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Canceling Home Run Derby
By David W. Monahan

Roger Wood walked into his living room with a cold bottle of Ballantine and switched on his Zenith color console. As the set sparked on, he noticed a 45 still spinning in the player on top of the console. He set the bottle, already sweating in the muggy afternoon, inside the record player, reached in, and switched the record off. He read the label as it spun to a stop. "Hey Schoolgirl," by Tom and Jerry. So this is where the allowance money goes.

He sat down on the sofa and kicked off his Hush Puppies, finally breaking in after a couple of weeks of wear. His wife, Claire, bought them for his first day as foreman. She also issued an edict that day—since he was now getting home at three o'clock instead of six, he could not have a beer as soon as he walked in. He'd have to wait until dinner. Of course, she never got home from work until after five, so let's see her do something about it. He took a long drink as he put his feet up on the coffee table.

The TV warmed up to a doctor and nurse talking on a soap opera. Both blond, sort of. With pink faces. "I always follow doctors' orders," the nurse said seductively. The doctor took off his stethoscope and tucked it in the pocket of his white coat. They gazed into each other's eyes for a second. Then they took a step toward one another and kissed. Roger wondered how much Dippity-Do it took to get her hair to stand still like that. The organ played.

As the scene faded, the screen flashed to "Special Report." That always-ominous sight. For a second Roger almost hoped for something big. Something exciting. But then he thought about Russia. The seconds passed in silence. "Special Report" loomed, scarier by the second.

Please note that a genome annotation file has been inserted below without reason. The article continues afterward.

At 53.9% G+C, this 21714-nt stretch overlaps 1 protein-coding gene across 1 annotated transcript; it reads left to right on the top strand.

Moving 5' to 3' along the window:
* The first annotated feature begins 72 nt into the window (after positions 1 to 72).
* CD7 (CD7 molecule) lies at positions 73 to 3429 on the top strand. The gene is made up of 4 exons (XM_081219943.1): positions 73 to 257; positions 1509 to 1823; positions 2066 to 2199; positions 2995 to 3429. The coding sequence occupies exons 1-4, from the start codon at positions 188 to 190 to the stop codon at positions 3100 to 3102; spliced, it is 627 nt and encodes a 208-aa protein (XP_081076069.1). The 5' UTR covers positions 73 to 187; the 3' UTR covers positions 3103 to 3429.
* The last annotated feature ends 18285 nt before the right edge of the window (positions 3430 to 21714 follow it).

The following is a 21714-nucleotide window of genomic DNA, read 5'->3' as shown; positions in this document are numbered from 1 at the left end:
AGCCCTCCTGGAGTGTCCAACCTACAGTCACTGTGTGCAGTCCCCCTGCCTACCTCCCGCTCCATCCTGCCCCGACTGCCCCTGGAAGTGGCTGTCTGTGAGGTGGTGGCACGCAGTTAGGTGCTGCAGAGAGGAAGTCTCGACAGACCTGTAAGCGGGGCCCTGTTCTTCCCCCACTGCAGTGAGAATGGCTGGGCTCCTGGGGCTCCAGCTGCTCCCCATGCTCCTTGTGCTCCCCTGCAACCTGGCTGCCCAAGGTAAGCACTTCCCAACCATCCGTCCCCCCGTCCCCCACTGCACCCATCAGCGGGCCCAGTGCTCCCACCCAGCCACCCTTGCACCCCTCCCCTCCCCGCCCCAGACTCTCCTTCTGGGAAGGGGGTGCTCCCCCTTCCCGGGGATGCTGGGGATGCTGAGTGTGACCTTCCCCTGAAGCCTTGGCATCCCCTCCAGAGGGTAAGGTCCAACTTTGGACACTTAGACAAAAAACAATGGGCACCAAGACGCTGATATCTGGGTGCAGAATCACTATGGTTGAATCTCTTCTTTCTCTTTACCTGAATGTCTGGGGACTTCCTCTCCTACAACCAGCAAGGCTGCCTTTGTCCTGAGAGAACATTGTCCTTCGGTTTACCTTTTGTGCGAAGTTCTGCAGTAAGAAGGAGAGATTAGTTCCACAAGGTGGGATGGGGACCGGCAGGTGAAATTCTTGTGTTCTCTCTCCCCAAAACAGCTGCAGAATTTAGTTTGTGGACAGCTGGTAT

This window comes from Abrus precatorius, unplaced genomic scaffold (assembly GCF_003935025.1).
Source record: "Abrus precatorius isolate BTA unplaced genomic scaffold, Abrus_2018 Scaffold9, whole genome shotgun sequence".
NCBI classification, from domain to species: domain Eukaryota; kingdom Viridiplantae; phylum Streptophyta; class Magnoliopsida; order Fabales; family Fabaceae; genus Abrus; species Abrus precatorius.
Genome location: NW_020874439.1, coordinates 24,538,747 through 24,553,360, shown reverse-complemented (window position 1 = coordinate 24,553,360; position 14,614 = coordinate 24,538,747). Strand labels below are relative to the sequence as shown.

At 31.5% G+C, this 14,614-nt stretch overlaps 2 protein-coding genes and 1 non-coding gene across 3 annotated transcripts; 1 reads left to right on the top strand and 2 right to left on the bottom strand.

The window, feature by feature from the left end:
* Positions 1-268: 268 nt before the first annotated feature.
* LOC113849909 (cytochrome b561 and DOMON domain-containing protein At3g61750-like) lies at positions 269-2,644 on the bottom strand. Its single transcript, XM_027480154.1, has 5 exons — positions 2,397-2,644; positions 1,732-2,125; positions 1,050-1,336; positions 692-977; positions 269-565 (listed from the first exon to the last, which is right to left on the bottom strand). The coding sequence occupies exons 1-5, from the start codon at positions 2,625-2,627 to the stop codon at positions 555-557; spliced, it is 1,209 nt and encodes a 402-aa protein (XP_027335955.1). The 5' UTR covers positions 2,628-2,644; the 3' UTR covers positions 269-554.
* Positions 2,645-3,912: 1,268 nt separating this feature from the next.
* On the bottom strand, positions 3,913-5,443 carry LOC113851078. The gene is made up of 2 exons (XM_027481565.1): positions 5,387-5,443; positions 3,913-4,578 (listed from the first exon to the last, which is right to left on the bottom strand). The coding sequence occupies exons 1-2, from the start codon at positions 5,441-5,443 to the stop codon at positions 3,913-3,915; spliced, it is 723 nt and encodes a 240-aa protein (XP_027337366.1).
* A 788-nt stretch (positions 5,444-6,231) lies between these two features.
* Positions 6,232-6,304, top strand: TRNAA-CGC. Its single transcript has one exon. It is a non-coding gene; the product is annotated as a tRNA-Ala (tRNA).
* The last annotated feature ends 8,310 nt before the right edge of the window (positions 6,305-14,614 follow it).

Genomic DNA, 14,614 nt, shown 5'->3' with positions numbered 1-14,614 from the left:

Finally, the announcer: "Truth or Consequences will not be seen today, so that we may bring you President Eisenhower's press conference from the White House. We go first to CBS News in New York, and Walter Cronkite."

Roger darted up and banged the set off just after "Good aft-" from Walter.

"Damn," Roger muttered and walked to the glass doors that led to his patio. He glared out at his sunny yard, about as big as his living room, and the three trees he had planted along the back fence. They stood in descending size from left to right, from a tall skinny fir like a dark green bottle brush, to a dry struggling palm, to an orange tree that had squeezed out two whole oranges this past summer. Shoulda planted three firs, he thought.

Roger went back to the sofa, arranged a pillow at one end, and lay down. The thick plastic seat covers exhaled. He thought about picking up the fresh L.A. Times from the table, but left it. He reached into his shirt pocket for his pack of Raleighs. He lit one and took a deep drag. He grabbed a clean ceramic ashtray—the same color blue and kidney shape of the neighbors' swimming pool—and placed the cigarette in one of the grooves.

After another good swig of beer, Roger laid back and enjoyed the quiet. He was just about to nod off to sleep when he was aroused by a lawn mower suddenly shutting down. He hadn't even noticed its growl until it stopped. Now it was quiet. An almost cool breeze drifted in the open window.

He pushed his head back against the soft pillow and closed his eyes. Just then, from the distance, a faint crack was heard. Wooden. Roger pursed his lips. A moment later, another crack. About ten seconds later, another. Then another, and another. With each one Roger's heart raced faster, his calm broken. A sharp one now, and five seconds later—a loud bang against the side of the house. "Damn it," he spat.